University of Illinois Extension

Building a Stream Table

To see how a stream table works, visit River Basics at:

General Model Stream Materials List

(Additional or fewer parts may be needed, if building plans are changed)
Total cost approximately $300 


4’ x 8’ 5/8" exterior plywood


8’ x 2" x 6" pine boards (untreated) These boards must be sound – any loose knots or cracks will allow leaks when the box is in use.

1 each

PVC cleaning compound and PVC sealant

1 cartridge

Caulking type liquid glue

1 pound

#6 x 2" dry wall screws


100 foot outdoor use electric extension cord (optional)


15’ length of 1 1/2" PVC pipe


10 gallon plastic feed tub for reservoir


3 gallon heavy duty bucket for filter bucket


Large plastic bucket for carrying water (optional)


3/10 HP electric sump pump


¾ inch threaded PVC connector


right angle elbows to fit PVC pipe


¾" water valve that would attach to male end of garden hose


5/8" pipe straps


8’ section of flexible garden hose (will be cut)

4 sq ft

Window screening for filtering sand

1 each

Male and female garden hose ends


Boat drain plugs


Automotive jack stands. Two of these should be the notched type, which allow fine adjustment of box slope. Alternately, small wood shims can be used to adjust elevation.

1 gallon

Polyurethane paint (boat paint would be best)

1 cartridge

Clear silicone sealant


Plastic grain scoops for moving sand (these are available at farm supply sores)


Outdoor use multiple outlet power strip with on/off switch.

100 pounds

Sand - we used plastic sand, and our distributor is.

Composition Material Inc., 1375 Kings Highway, Fairfield CT 06430
Ph: 203/384-6111


50’ garden hose to fill reservoir (optional)

Building the Stream Table

(Refer to pictures of stream table as an additional guide)

  1. Miter cut two sections of 2" x 6" to fit flush with the ends of the plywood. Miter cut two sections of 2" x 6" to form the table sides. Miter all ends 45 degrees. Join together to form ends and sides of table, using wood screws and liquid nails. Attach to plywood by aligning sides, applying liquid nails to the edge that will attach to the plywood, and drilling wood screws through the bottom of the plywood into the 2" x 6"s. The box must be carefully built so that it will be waterproof when finished.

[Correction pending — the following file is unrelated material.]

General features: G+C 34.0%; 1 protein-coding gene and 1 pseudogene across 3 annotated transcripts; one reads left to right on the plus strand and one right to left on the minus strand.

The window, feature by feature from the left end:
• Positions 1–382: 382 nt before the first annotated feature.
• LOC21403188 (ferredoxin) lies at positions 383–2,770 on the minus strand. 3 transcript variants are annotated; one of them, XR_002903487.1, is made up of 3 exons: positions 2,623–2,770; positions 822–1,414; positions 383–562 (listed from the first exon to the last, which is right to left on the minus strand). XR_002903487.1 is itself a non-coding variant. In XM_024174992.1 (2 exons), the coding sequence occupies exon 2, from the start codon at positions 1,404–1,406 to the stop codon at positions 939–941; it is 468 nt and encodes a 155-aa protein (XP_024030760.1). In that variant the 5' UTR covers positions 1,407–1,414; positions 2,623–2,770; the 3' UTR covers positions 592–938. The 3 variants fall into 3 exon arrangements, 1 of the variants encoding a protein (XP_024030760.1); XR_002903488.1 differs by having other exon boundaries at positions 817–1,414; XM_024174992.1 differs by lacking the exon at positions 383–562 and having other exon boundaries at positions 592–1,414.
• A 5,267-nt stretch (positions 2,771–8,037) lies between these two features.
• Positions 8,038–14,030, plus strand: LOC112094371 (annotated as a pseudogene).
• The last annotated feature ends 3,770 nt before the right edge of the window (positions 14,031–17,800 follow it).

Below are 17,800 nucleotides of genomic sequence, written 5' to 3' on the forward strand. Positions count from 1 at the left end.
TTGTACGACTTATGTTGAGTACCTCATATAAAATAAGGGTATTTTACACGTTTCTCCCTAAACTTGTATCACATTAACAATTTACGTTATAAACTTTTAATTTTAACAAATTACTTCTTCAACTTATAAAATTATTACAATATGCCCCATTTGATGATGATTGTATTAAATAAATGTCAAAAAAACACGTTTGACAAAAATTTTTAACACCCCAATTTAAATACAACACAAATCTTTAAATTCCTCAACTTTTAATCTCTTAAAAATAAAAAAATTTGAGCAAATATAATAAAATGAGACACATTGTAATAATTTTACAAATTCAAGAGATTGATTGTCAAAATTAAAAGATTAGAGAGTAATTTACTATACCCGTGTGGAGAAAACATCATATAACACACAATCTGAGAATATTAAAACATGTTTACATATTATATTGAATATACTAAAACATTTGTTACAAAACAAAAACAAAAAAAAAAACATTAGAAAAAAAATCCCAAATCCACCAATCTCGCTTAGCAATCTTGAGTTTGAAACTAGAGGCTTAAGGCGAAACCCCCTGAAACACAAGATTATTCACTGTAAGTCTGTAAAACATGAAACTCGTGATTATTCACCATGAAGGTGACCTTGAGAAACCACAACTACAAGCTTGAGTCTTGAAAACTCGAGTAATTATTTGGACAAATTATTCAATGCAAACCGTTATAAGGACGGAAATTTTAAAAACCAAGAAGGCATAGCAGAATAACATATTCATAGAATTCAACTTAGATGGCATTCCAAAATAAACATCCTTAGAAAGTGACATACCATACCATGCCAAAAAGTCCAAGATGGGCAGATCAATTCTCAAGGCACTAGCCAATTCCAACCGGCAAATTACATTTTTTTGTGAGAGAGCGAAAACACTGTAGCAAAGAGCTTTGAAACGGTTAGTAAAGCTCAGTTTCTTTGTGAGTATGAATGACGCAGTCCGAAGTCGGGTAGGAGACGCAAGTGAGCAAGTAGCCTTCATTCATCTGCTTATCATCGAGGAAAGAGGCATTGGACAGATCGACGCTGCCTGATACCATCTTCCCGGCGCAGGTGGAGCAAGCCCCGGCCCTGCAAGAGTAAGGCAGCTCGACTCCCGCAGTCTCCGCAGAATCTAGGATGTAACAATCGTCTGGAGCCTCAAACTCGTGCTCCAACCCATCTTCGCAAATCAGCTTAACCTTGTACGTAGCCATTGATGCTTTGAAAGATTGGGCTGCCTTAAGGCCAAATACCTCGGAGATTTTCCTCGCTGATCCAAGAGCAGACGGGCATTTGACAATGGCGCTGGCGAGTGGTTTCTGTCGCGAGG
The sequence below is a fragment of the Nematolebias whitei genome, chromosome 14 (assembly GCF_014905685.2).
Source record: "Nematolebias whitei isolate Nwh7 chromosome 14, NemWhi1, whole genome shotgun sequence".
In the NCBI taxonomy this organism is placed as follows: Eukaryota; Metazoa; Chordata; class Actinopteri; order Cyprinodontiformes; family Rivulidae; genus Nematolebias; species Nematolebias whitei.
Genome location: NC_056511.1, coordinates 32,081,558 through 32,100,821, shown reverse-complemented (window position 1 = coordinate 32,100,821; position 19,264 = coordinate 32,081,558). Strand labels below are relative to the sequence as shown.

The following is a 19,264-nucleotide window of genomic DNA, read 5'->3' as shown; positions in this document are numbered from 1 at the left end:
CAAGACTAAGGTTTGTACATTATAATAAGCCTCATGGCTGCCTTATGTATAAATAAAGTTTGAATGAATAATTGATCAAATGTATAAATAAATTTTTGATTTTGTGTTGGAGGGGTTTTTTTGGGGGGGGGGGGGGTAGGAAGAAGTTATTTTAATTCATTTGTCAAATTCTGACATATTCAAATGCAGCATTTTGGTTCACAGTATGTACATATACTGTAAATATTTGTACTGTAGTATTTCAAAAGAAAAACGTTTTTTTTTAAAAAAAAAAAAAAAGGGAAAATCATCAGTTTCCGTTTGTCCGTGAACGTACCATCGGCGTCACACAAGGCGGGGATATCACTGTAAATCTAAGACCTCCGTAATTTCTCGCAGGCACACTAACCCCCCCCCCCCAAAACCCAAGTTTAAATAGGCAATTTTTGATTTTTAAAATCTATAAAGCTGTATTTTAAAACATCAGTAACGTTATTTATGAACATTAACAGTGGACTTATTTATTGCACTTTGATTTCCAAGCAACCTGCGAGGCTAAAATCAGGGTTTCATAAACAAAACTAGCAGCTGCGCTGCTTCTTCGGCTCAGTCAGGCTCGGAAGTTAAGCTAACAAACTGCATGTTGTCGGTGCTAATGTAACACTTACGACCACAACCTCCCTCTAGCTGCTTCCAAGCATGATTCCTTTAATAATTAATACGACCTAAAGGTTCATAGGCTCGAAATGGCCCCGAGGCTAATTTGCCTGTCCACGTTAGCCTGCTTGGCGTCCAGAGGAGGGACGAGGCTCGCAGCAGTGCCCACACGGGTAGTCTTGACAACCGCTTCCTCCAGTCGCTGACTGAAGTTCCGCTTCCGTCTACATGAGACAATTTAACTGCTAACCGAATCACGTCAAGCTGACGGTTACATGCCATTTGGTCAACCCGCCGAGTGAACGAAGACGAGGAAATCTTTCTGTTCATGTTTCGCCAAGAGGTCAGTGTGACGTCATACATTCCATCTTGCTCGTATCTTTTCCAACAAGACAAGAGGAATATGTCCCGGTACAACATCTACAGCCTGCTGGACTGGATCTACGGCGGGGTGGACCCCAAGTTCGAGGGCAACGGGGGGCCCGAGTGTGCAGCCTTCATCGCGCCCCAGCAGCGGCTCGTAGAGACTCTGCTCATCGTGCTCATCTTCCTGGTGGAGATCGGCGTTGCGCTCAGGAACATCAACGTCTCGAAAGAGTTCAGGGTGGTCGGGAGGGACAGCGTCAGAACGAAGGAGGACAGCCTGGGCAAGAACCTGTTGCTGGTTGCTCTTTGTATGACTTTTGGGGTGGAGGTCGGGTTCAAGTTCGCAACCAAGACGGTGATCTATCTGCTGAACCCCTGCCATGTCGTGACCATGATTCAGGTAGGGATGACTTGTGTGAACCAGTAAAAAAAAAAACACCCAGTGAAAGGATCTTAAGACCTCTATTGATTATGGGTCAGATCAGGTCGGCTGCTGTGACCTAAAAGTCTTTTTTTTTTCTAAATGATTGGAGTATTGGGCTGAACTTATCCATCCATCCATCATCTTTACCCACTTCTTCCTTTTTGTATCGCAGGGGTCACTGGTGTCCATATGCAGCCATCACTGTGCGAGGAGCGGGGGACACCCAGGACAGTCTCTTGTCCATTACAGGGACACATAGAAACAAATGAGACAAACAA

2. Apply sealant to inside of all seams.
  3. Using a 2" hole saw, drill the drain hole on one end of the table bottom.
  4. Place PVC adapter into hole, and apply sealant on outside of adapter where it contacts the wood. For higher water retention, place additional adapters into existing adapter. (A removable piece of PVC may be used in place of using a permanent fixture.)

  5. Using properly sized hole saw, drill two holes for placing drain plugs. Each hole should be approximately 4 inches from the corners of the stream table, on the same end as the main drain hole. (This step may be skipped if using removable PVC in the main drain hole.)

  6. Apply at least 3 coats of paint to the box (may need to be repainted every other year).
  7. When using table, use jack stands to support table. (Other methods of support may be used, such as a boat trailer or sawhorse, depending on your needs. The boat trailer allos the stream table to be mobile so it can go from location to location.) Place table on slight slope so that water will flow from outlet end to drain.

Instructions for Building Pump and Reservoir System

( Refer to pictures for additional guidance) Many modifications can be made, based on your needs.

  1. Place ¾" male threaded PVC connector to shutoff valve. This will be attached to the stream table in a later step.

  2. Cut ¾" PVC pipe to fit inside dimensions of table and join to right angle elbows as illustrated.

  3. Clean ends of PVC where connections will be made. Apply sealant and attach elbows as illustrated. Attach threaded PVC connector to rest of pipe, so that it will sit on top edge of stream table as shown.
  4. Using ¾" pipe straps, place pipe on box sides near the top edge as shown in pictures.
  5. Place sand at end of table where water will outlet out of pipe.
  6. Cut 3 foot section of flexible garden hose. Where needed, attach male and or female hose connections (need one of each).